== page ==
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basic question on releasing a lock  RSS feed

 
Marlene Miller
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Would anyone object to a simple, basic thread question? My question is not motivated by a practical problem. I am only reading about threads.
In Java Thread Programming, Paul Hyde says �When a lock is released, all the threads waiting for it compete for exclusive access. Only one will be successful, and the other threads will go back into a blocked state waiting for the lock to be released again.�
I am wondering about the words �go back�. When a lock is released, do all threads blocked on the lock become runnable? Then one thread is scheduled to run and acquires the lock. Then another thread is scheduled to run, but the lock is taken, so it becomes blocked again.
 
Dana Hanna
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The concept that you speak of is absolutly correct. However, you can't be so sure of the underlying JVM implementation.
The JVM could do as you say, but in my limited VM experience, I'd think that their implementation would be smarter and just bother to "un-block" one thread.
Eitherway, the method that the JVM uses should not affect the code. Only when you get into advanced performance issues would this matter.
 
Marlene Miller
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Thank you Dana.
 
Jim Yingst
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Would anyone object to a simple, basic thread question?
No problem at all. This is a good forum for it.
However I think the answer to this question really depends on how we define various possible thread states. I don't have a copy of Hyde's book, so I don't know how he defines them. The JLS and JVM spec do not define names for thread states (not the ones we're talking about here anyway), so there's really no single official definition. Sun's Java tutorial does have some discussion here. If we use these definitions of "Runnable" and "Not Runnable" (which are unrelated to the Runnable interface) then a thread which is attempting to acquire a lock on a monitor (attempting to enter a sync block) remains "Runnable" the whole time - even if it can't proceed because some other thread is holding the lock. We avoid using the term "wait" for this process because that is used exclusively for what happens when a thread invokes the wait() method - which is a different thing than merely contending for a lock. Note that according to the tutorial definition, wait() does cause a thread to enter the "Not Runnable" state, but contending for a lock does not.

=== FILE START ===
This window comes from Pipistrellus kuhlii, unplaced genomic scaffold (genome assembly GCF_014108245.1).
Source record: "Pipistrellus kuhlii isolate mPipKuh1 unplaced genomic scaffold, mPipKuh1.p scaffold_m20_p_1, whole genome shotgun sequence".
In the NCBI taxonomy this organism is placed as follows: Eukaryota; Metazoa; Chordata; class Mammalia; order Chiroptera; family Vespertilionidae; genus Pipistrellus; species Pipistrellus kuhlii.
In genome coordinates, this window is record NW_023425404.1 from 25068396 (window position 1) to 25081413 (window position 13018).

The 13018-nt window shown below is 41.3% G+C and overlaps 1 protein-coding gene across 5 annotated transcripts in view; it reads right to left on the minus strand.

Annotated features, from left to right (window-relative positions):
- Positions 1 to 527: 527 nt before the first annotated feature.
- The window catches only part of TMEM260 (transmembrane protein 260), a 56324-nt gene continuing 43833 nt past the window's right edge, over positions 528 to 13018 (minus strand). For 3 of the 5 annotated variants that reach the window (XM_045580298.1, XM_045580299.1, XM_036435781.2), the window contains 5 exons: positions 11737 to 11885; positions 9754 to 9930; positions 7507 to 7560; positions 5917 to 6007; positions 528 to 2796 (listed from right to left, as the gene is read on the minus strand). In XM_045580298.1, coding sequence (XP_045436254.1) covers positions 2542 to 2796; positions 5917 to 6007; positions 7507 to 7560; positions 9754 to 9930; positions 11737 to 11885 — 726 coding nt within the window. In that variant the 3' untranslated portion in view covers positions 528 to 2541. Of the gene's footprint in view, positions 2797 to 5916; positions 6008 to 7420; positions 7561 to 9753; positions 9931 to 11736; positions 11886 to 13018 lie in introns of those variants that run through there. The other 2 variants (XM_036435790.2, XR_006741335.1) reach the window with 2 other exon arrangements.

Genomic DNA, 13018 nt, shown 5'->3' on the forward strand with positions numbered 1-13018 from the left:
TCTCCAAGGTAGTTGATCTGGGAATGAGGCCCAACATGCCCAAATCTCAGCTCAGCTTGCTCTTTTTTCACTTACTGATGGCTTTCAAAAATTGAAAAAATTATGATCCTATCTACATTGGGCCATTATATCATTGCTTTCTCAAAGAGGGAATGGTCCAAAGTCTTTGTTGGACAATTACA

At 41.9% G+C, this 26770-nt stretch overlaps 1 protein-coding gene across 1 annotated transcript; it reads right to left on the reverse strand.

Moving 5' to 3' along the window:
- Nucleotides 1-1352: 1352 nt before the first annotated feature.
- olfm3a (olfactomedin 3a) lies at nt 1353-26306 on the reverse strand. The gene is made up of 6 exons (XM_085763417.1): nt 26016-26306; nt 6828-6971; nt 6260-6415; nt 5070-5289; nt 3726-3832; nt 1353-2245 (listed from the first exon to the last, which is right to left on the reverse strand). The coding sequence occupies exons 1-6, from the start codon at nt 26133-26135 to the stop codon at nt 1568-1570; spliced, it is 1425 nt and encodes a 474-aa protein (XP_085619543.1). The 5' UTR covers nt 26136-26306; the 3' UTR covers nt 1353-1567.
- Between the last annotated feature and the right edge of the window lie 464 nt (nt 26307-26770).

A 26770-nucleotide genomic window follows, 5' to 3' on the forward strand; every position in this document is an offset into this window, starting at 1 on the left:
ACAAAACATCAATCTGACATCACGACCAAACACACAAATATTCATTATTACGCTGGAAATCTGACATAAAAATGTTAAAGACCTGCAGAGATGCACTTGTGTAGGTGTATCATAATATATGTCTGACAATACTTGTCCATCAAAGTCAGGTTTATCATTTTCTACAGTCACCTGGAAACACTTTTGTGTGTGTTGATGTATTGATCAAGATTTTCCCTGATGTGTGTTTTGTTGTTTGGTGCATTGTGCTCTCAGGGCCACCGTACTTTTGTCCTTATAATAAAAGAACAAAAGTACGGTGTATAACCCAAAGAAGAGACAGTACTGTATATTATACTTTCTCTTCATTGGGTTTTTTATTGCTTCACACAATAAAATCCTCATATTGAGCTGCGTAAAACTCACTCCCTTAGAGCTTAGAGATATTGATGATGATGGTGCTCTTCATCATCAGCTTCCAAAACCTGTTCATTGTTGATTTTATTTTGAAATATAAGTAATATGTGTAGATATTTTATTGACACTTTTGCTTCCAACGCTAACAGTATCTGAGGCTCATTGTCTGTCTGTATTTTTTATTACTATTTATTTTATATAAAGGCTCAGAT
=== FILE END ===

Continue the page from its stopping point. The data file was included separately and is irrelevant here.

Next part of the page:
Unfortunately the tutorial does a poor job here of explaining exactly what happens during lock contention. The fact that they didn't bother to present a term for this process is a cause for confusion. And saying that a thread which is trying to acquire a lock is "Runnable" is mesleading at best, since the thread may even be daedlocked at this point. So some authors (Paul Hyde is probably one) have introduced their own additional terms to discuss these subtleties. My old copy of RHE refers to a "seeking lock" state, as well as "ready" and "running" - these are all within the "Runnable" defined by the tutorial. To me, the RHE terms are much more useful - but they're not necessarily standard. Whatever Paul Hyde is using is probably something similar. (Except I see he's used "wait" in a non-wait() context, so I'd be a bit suspicious that his terminology my be misleading.)
Anyway, as Dana correctly observes, the actual implementation behind this stuff is probably smarter than some of the explanations make it sound. It wouldn't surprise me at all if only one thread actually changes state when a lock becomes available. But this is beyond the level of what we can reliably talk about in general - different JVM implementations can do whatever they want here. What matters is that only one thread that syncs on a given monitor will actually be able to run, until the sync block is completed and another thread can have a go at it. Details beyond this are up to JVM implementors.
 
Marlene Miller
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Thank you Jim.
In my edition of RHE (2002) in Figure 7.7 The monitor states, the transition from the SeekingLock state to the Ready state is labeled lock obtained. Apparently, only the thread that acquires the lock moves to the Ready state.
In Concurrent Programming in Java, Doug Lea�s state diagram has a one-way triangle: runnable -> running -> blocked -> runnable. He does not say if all the threads or only one goes from blocked to runnable when a lock is released.
 
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